The BBC reports that the Scottish Secondary Teachers’ Association (SSTA) has surveyed members over the 2017 pay deal and on tactics to improve the settlement for 2018. It found 96% were prepared to take industrial action, with 64% willing to walk out on strike.
Two weeks ago Scotland’s largest teaching union, the EIS, said it was ready for industrial action over pay, warning a below inflation rise would be unacceptable.
Last month a backdated deal on teachers’ pay for 2017 was reached, including a 1% pay rise backdated to April 2017, and a further 1% uplift from January until the end of March 2018.
Of those teachers who responded to the SSTA survey, 77% said they were unhappy with this settlement, and 89% said it would not encourage teachers to stay in the profession.
Seamus Searson, general secretary of the SSTA said many of his members were willing to take strike action if necessary to secure a better deal for 2018.
He said: “At this early stage 96% of SSTA members are prepared to take industrial action for an above inflation pay award in 2018. 64% were prepared to take strike action with a further 32% prepared to take action short of strike action”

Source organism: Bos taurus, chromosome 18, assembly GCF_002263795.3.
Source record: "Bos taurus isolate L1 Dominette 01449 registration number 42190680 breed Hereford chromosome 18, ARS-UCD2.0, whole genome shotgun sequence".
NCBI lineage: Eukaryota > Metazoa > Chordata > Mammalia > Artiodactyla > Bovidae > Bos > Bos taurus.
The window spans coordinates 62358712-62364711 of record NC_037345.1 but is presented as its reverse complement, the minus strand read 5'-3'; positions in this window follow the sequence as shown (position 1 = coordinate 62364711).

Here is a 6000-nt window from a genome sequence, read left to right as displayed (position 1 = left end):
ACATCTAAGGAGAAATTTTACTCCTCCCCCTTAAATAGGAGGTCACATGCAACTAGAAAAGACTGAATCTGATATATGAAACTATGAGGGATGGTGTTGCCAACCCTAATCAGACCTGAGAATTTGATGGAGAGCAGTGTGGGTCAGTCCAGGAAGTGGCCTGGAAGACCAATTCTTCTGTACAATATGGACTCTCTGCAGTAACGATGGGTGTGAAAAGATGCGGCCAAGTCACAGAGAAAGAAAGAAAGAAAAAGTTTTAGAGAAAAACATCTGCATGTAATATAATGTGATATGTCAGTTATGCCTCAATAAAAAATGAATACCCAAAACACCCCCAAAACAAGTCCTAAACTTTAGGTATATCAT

One teacher said levels of pay were insulting. “The proposed pay increase does not reflect the demands of the teaching profession. The proposal is insulting in terms of workload, constant development work and does not show the importance of the teacher and their contribution to society.”
A Scottish government spokeswoman said industrial action would “not be in the interest of anyone, least of all pupils and parents”.
She added: “This government was the first in the UK to commit to lift the 1% public sector pay cap, and the teachers’ pay deal for 2017-18 reflects this commitment.”
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